I have a few teachers that are looking for Math programs for younger students. We currently are aware of Castle Learning, Fastt Math, and Gizmos for help with math skills. However, there seems to be a disconnect for younger students. Some of the criteria for the programs are; the ability for the teacher to track student performance over time, possible pre-made activities that teach a skill and then have an assessment piece after the skill, and the possibility of exporting the date to another system for data review.

If anyone can help with this, it would be GREATLY appreciated!

Tags: RTI, k-2, math, software

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You might want to check-out DreamBox Learning. It is designed for K-2, fully online, and has an interest "parent dashboard" that engages parents in ways to support the learning activities. It was created by an ex-Microsoft person in the Seattle area. They had been working on programs for schools at one point. http://www.dreambox.com/

Hope this helps.

Our K-2 school adopted SymphonyMath this year (www.symphonylearning.com).

It has a lot of tracking ability and is completely about building number sense all the way through the 3rd grade level and higher. They have a scope and sequence on their website to show which skills are taught.

It isn't set up so much for teaching units but each student progresses at their own rate. It gives great support for struggling students by adding information or taking away choices as needed. It is great for differentiating instruction. We are heavily focusing use by Title 1 and Special Education students.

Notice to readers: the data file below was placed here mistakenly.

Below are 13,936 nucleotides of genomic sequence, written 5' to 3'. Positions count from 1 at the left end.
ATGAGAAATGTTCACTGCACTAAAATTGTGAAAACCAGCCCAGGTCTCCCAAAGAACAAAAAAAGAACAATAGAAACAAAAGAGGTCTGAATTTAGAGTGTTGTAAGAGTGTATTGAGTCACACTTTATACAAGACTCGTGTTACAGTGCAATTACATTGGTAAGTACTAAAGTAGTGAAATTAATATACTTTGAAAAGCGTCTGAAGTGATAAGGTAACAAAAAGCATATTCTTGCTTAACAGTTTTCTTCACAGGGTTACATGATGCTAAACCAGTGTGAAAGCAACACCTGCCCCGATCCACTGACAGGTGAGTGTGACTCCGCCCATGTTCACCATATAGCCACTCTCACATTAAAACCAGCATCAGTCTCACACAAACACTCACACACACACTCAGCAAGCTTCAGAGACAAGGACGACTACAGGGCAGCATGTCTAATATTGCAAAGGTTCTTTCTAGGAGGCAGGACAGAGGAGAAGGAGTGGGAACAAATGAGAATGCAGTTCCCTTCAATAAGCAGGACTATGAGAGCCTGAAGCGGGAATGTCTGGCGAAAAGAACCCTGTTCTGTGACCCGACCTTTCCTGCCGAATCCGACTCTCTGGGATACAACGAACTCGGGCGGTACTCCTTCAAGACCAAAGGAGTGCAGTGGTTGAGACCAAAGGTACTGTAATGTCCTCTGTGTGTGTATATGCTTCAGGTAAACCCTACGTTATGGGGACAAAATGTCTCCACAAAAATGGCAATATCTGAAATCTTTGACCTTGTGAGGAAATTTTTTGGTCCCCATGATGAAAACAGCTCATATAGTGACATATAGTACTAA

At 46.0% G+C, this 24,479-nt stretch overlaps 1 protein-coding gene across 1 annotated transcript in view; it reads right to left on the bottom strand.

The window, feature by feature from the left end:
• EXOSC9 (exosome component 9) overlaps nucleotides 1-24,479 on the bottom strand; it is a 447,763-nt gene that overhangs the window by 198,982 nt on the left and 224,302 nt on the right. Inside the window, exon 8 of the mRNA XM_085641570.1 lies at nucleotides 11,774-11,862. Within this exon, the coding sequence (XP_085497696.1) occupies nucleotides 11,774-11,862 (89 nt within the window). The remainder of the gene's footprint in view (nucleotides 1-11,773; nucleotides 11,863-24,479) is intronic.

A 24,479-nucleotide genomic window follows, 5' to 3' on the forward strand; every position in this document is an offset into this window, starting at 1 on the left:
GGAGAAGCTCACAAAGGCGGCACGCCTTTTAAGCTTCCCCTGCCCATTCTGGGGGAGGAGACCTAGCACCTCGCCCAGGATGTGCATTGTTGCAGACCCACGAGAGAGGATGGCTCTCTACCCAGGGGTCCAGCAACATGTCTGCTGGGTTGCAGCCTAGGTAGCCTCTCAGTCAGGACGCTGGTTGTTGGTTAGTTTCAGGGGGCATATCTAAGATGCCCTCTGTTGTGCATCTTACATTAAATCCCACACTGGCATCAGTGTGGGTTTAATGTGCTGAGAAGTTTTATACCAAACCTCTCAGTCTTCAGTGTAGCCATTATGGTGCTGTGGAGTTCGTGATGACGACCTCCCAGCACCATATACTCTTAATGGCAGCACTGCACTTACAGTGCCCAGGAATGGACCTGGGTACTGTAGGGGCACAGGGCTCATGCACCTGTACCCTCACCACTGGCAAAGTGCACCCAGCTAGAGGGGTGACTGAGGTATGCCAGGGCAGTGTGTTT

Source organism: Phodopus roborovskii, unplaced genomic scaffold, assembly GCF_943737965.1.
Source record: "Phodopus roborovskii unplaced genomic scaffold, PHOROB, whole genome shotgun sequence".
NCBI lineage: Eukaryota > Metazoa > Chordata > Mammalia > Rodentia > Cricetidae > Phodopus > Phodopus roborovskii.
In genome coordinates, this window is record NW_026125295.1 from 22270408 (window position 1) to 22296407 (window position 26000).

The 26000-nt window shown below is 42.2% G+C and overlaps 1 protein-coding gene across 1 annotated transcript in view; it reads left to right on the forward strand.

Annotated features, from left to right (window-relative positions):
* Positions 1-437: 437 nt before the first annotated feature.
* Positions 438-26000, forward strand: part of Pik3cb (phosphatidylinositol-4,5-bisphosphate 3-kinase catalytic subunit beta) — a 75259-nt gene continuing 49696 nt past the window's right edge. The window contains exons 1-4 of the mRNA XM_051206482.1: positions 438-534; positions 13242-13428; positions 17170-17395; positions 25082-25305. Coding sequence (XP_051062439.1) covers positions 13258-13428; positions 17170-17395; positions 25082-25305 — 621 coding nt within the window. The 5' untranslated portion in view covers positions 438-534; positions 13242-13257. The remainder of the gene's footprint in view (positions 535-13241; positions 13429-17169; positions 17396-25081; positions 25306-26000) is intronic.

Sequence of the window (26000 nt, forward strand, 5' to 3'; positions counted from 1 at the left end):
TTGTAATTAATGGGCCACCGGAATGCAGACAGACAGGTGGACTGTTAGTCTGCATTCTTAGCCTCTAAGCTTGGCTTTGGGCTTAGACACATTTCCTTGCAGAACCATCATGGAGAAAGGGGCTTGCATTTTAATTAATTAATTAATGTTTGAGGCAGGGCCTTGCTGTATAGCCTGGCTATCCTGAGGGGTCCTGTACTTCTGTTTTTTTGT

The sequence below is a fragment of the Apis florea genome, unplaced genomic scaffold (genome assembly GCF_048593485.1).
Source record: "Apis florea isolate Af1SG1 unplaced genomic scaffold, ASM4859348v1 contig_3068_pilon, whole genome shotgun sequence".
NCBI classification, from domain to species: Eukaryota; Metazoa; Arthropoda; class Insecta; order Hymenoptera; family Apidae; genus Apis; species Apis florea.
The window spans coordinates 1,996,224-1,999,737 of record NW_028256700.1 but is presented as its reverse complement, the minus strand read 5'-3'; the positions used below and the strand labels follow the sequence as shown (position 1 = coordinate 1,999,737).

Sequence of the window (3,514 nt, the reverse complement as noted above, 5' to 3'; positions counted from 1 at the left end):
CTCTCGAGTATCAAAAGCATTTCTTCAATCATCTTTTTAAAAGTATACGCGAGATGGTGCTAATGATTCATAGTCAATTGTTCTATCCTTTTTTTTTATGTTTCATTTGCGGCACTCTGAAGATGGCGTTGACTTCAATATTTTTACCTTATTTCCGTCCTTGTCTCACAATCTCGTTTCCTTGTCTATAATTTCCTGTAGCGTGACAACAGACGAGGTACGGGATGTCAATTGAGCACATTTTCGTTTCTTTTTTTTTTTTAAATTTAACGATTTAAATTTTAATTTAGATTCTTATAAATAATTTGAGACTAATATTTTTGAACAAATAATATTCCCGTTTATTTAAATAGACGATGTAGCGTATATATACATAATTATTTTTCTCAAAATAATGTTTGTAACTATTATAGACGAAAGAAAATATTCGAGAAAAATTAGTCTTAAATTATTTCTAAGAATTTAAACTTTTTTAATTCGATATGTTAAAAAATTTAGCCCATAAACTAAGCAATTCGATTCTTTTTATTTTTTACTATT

I didn't see an export data other than to pdf format, but there is a lot of types of analysis built in to their reporting website.
Our school uses Everyday Math (not my choice for my 1 & 2 multiage but I have to live with it). They have Everyday Math Games https://www.everydaymathonline.com/ online that correlate with the math games in the book. It's about $170 per classroom but kids do have access 24/7 and i can generate great reports.

I've also just signed up for a trial at IXL Math http://www.ixl.com/ and the skills that are included are broken down nicely into strands and then essential learnings/standards. The reports I can generate per pupil or for my entire class (including one called Hotspots) would be very useful. This one is $200 a year for a class but I'm trying to talk my district into buying this as a way to address RTI needs rather than more workbooks.

Can't wait to check out the other sites people have posted! It's AMAZING what is out there! Thanks, Carmalita, for starting this thread.

We can toss around this program and that program but I didn't read that they were researched based in providing us the "bang for our buck" we need. The Everyday Math program has a circular curriculum that does not teach to mastery and therefore does not meet the needs of Tier II and Tier III students. The research from the What Works Clearinghouse and also the NCTM Standards March, 2008 demonstrates this. I would imagine there are many educators out there who are using Everyday Math and have students who are not meeting proficiency despite their efforts. This is a time where we are trying our best to make decisions based on research and follow the recommendations of those efforts.
I will definitely delve more into this research! I was never sold on the mantra, "Trust the circular curriculum. You don't NEED to teach to mastery because they will encounter it again and again." Thanks, Meredith, for giving me some places to look to back up my "gut feelings" about this program!
If you would like the exact citings I would be glad to share them. After 30 years of trying this and that I just wish we would take a step back and make sure our decisions are based in research.
Yes, if you find time in your busy days to share the citings with me I'd be most thankful! Thanks, Meredith!



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